Smoke rises from the burned remains of Lutsen Lodge.

Dan Williamson / Duluth Media Group

Before the fire Tuesday, the News Tribune found there were a handful of financial and legal discrepancies tied to Lutsen Lodge and Campbell.

Several cabin owners have recently filed lawsuits against Lutsen Resort and/or its parent company North Shore Resort Co., both owned by Campbell.

Each of these conciliation cases filed with Minnesota’s Sixth Judicial District Court were for unpaid rental income and fees for their properties managed and rented out through the resort.

On Feb. 1, Robert and Karin Nagel, both of Eden Prairie, Minnesota, claimed they are owed $12,935.

“Lutsen Resort and their management company has not paid us the rental income owed to us for our cabin for the months of September, October, November and December of 2023,” the Nagels reported.
The Nagels also claimed the agreed-upon electric bills were unpaid, and cleaning did not occur which left their property “in total disarray.”

On Feb. 5, Joanne Stohl, of Dundas, Minnesota, claimed she is owed $11,050.

3463299+23oct10_672.jpeg

Lutsen Resort’s main lodge on Lake Superior was designed by Edwin Lundie.

Contributed / Lutsen Resort

“I was paid my rental money through July. After that nothing was paid to me,” Stohl reported.

On Feb. 6, Jay and Peggy Halvorson, both of Edina, Minnesota, claimed they are owed $15,075.

“We have not been paid for any business past July 31 even as the townhouse has continued to be marketed and rented,” Jay Halvorson reported.

On Feb. 7, Cliffhouse Townhome owners Lee and Helen Brudvig, both of Andover, Minnesota, claimed they are owed $14,293.30.

The Brudvigs reported the resort acknowledged an amount due on a September statement and it “could not be paid because of financial shortfalls.”

“Please note that I and other homeowners (of) our HOA reached agreement to terminate the Rental Management Agreement on Jan. 7, 2024,” the Brudvigs reported.

On Feb. 16, 2023, Minnesota’s Sixth Judicial District Court found that Donald Holm Construction Inc., a Duluth-based construction company, filed a claim for breach of contract and unjust enrichment against Campbell and his companies (Superior Shores Resort, North Shore Resort Co. and Shores Resort Co.) in November 2022.

Superior Shores hired the construction company in fall 2019 to perform remediation and reconstruction work. The work took place from February 2020 to January 2021 and was billed at $309,918. According to court records, Campbell paid $125,963.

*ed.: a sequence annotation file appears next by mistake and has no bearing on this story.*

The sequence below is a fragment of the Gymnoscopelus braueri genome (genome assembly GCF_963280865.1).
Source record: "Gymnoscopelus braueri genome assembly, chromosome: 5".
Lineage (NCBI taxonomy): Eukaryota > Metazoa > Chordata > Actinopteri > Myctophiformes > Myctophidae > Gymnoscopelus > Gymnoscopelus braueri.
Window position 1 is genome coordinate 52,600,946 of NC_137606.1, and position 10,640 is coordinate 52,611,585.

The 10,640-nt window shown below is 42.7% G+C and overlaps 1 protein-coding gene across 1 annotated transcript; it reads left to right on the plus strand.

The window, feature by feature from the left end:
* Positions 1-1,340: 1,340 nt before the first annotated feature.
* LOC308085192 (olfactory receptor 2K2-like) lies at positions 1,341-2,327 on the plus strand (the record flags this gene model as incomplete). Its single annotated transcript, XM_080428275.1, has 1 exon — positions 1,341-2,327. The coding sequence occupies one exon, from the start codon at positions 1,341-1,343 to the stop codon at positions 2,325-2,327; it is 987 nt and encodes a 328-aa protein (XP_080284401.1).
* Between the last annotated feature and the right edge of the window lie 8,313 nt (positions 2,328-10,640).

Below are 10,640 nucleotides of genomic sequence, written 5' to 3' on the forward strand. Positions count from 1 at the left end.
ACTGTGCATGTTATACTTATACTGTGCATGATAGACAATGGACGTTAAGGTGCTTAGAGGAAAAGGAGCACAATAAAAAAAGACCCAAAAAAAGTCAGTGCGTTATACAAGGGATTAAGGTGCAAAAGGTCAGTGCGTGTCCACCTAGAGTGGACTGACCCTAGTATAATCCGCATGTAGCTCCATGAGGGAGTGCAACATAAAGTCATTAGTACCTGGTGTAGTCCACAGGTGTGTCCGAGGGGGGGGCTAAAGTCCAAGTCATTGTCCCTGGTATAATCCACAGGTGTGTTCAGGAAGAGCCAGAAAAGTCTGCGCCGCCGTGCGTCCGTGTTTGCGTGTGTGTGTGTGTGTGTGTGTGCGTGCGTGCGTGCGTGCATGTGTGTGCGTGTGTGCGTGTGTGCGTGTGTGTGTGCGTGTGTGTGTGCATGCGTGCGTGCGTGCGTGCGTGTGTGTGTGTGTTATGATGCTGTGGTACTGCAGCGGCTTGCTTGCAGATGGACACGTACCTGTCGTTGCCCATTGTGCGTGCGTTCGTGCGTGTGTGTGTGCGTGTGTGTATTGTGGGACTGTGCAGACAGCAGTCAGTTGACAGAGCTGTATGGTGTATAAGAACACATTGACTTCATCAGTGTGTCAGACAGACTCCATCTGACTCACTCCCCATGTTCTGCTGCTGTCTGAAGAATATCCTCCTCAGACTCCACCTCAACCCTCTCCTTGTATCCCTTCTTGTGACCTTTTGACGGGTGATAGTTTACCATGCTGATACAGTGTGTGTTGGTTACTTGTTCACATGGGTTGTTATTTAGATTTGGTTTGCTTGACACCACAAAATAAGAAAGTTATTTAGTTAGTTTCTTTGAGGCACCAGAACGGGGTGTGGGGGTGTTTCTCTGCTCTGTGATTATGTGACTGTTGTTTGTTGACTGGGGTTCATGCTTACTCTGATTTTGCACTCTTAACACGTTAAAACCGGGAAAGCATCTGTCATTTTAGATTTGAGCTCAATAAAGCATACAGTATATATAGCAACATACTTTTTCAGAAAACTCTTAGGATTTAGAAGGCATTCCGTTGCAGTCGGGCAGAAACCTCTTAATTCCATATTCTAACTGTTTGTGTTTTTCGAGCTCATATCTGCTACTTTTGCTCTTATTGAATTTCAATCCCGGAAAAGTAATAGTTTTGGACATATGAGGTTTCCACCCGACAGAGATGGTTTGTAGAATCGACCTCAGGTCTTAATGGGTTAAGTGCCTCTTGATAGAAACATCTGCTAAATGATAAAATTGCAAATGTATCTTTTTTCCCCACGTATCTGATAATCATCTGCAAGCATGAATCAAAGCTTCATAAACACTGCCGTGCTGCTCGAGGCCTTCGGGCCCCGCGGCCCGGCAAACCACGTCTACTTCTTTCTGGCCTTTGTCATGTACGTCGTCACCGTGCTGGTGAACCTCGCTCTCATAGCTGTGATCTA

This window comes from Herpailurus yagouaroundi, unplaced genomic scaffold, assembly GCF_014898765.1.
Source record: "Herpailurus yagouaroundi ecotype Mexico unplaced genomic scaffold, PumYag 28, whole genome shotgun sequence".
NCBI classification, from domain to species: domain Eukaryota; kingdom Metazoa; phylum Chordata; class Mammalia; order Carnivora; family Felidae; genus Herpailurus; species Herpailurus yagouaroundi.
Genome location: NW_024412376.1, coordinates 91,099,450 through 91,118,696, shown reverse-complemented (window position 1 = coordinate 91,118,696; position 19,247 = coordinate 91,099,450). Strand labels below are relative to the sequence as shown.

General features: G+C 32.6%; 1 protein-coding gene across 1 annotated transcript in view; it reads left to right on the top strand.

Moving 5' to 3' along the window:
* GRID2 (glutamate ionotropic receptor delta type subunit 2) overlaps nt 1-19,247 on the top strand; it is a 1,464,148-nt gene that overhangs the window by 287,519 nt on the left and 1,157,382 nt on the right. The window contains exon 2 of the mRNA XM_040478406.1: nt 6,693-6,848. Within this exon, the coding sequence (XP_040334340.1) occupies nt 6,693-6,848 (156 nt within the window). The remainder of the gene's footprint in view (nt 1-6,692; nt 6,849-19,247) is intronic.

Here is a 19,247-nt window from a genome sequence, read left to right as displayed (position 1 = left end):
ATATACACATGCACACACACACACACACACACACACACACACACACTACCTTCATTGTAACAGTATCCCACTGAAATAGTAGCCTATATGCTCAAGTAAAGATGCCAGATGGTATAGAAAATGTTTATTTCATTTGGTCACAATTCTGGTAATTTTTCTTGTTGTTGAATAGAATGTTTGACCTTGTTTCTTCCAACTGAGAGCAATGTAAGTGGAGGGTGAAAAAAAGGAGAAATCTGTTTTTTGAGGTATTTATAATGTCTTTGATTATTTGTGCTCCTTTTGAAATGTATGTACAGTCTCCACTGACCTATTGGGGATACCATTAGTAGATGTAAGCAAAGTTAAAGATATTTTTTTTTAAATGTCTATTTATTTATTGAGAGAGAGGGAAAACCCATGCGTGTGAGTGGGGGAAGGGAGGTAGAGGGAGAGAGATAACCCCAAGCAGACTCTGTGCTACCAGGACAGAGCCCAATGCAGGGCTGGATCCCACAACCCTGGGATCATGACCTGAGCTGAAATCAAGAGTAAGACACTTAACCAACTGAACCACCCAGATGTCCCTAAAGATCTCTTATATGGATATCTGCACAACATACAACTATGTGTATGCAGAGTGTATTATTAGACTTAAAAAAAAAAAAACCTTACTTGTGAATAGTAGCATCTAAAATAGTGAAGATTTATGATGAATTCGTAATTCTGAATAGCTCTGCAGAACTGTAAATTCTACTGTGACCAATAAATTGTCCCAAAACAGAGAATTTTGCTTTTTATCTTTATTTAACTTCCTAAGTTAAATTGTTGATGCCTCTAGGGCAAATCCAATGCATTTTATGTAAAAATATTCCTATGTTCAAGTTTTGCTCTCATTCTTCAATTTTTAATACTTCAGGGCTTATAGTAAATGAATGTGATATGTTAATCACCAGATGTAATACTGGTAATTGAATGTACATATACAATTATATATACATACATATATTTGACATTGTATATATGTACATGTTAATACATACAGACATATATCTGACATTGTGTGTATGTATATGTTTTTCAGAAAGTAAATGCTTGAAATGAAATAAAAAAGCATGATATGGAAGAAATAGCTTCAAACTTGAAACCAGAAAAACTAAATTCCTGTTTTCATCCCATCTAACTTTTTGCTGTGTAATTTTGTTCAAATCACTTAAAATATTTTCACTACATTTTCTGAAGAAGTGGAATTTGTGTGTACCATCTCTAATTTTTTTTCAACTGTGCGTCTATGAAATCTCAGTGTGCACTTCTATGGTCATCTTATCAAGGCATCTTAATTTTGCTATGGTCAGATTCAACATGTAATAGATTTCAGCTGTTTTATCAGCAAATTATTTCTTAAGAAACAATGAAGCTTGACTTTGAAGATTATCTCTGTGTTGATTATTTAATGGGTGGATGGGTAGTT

Donald Holm Construction began taking action by filing claims for unpaid work at the resort July 15, 2021. Superior Shores filed a counterclaim Sept. 3, 2021, for slander of title.

The construction company was awarded $146,000.

Bridge over troubled waters

The flooding of the Poplar River from late April 2022 through late June 2022 damaged bridges on the resort property. Although Lutsen Resort had not initially applied for the proper permit from the Minnesota Department of Natural Resources to repair the damages, it had already begun unauthorized work on them, according to DNR Director of Communications Gail Nosek.

DNR Officer Kylan Hill issued a cease-and-desist order Sept. 7, 2022, to halt the unpermitted work.

Nosek said Lutsen Resort then requested permission to operate machinery in the river to access one of the bridge decks to address safety issues. To address the immediate public safety issue, the Minnesota DNR provided a limited-term emergency authorization (not a permit) for the sole purpose of operating equipment necessary to reach the damaged, unsafe bridge.

A six-day authorization was issued Sept. 9, 2022, to protect important fall fish spawning in the riverbed beyond that date, Nosek explained.

Officer Hill returned to the Poplar River location Sept. 15 and found the work was beyond the scope of what was allowed under the emergency authorization and ordered all work stopped at that time.

In June 2023, Lutsen Resort applied for an after-the-fact authorization to replace one of the covered bridges destroyed by flooding, which it was granted by the DNR that October. Lutsen Resort paid the increased fee.

Following the resolution of the cease-and-desist order, no other fees and no fines have been associated with this project, Nosek said.

Lutsen Resort contracted a consultant to design repair of the unauthorized excavation conducted in the Poplar River, but has not yet applied for a permit to perform the repair work.

“It’s Minnesota DNR’s understanding that Lutsen Resort decided not to replace the second damaged bridge,” Nosek said.